The limits of association studies in behavioral genetics: a revenge of sexual reproduction?
AbstractGenetic testing is showing its limits in assessing the hereditary risk for complex diseases as well as for psychic/psychiatric normal and pathological conditions. Genetic associations studies have revealed unable to produce consistent data on major disorders and more recent genome-wide association studies (GWAS) have provided more promising results identifying several genetic markers for individual risk of genetic diseases, but these generally consist of common variants that explain a small fraction of the overall genetic contribution to such risk. Even the mapping of copy number variations (CNVs) has so far produced inconsistent results. The future is thus to investigate how the alleles carried by our cells are expressed, and this is being pursued by two approaches: the study of our non-coding DNA, which is known to have an important role in the regulation of gene expression, and that of epigenetic mechanisms that represent the interface of gene x environment interactions and may allow us to better understand how neuronal populations direct behavior. As of now, the complex, multifactorial nature of our behavior and the continuous genotypic variation of human populations appear to represent the premise for such limits. Since sexual reproduction is the source of allelic assortment that makes our genetic variation continuous, it represents a strong restraint for geneticists.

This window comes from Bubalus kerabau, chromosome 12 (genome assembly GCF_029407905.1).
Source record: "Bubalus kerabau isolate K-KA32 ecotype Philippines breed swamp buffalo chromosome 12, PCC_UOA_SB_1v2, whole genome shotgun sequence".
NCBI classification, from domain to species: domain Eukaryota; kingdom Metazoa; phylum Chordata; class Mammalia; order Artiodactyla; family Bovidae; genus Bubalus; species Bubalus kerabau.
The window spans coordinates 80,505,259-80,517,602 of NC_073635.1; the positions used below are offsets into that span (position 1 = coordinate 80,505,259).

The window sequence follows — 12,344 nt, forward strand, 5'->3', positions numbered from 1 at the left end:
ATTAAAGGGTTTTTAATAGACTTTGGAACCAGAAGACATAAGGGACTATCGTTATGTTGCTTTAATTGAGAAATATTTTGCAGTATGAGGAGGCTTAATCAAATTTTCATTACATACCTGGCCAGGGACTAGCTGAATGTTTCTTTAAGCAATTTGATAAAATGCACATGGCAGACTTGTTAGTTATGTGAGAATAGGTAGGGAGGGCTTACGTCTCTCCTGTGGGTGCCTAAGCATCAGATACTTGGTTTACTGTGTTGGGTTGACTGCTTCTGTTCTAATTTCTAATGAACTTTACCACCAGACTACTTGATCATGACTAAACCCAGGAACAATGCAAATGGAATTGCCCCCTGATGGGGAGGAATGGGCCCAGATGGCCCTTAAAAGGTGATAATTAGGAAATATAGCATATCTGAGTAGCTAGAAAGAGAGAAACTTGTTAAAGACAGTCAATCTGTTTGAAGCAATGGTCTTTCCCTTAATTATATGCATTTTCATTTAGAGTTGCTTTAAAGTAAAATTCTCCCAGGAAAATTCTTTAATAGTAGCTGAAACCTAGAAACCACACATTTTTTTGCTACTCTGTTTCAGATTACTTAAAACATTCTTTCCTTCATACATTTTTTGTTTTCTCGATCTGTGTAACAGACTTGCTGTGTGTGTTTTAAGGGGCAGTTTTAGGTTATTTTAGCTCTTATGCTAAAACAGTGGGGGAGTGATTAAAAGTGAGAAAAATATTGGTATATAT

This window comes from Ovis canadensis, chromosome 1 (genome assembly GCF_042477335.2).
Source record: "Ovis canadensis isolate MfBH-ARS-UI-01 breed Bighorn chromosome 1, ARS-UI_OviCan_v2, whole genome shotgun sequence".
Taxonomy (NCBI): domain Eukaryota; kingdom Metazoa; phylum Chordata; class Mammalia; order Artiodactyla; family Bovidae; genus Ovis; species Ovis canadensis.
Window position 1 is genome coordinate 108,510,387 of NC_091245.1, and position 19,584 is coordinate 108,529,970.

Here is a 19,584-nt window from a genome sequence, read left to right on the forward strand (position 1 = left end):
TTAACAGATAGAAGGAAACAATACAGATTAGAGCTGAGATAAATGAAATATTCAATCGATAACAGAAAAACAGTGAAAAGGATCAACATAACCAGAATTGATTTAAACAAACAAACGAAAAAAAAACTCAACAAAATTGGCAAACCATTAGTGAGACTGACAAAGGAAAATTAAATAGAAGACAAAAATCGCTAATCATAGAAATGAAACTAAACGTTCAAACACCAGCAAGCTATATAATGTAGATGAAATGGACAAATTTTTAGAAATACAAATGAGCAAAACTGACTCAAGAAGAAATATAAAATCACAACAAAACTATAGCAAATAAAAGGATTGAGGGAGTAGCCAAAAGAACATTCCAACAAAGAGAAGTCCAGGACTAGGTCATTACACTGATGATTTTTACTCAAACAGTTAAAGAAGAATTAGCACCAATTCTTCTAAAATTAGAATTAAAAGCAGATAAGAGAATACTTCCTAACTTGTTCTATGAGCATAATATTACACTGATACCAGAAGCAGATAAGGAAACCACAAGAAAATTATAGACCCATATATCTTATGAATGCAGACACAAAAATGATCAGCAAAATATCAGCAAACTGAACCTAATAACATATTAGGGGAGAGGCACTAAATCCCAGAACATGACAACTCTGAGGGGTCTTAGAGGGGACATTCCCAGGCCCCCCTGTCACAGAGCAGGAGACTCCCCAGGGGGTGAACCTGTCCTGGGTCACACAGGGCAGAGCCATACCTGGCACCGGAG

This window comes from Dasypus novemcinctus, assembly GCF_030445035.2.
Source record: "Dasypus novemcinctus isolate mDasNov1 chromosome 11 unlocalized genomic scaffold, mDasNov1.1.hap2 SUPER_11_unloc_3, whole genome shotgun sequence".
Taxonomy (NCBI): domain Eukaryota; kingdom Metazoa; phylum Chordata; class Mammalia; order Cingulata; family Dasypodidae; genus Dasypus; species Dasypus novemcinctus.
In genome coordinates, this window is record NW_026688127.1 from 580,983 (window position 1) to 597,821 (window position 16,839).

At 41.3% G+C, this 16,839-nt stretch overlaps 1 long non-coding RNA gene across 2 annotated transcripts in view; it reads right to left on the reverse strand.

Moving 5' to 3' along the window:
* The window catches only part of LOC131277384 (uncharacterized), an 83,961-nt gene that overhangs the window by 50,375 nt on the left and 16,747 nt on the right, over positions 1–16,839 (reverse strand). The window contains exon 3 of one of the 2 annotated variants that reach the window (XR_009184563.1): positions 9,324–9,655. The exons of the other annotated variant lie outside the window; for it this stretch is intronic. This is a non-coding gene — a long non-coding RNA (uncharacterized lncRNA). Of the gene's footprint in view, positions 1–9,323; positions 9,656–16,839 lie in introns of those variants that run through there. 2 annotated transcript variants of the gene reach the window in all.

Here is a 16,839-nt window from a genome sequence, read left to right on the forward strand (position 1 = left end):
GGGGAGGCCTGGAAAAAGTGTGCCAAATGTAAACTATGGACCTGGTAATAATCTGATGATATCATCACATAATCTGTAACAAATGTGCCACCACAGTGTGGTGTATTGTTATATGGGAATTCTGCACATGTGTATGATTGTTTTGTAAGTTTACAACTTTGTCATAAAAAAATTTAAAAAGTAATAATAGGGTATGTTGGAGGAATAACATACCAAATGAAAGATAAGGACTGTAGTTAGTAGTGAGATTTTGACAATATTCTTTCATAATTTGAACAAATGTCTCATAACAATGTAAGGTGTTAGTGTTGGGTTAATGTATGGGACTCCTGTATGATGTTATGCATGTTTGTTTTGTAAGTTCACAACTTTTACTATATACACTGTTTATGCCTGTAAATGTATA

How to Cite
Bevilacqua, A. (2019). The limits of association studies in behavioral genetics: a revenge of sexual reproduction?. Organisms. Journal of Biological Sciences, 3(1), 21–24. https://doi.org/10.13133/2532-5876_5.6
Perspectives and Hypotheses
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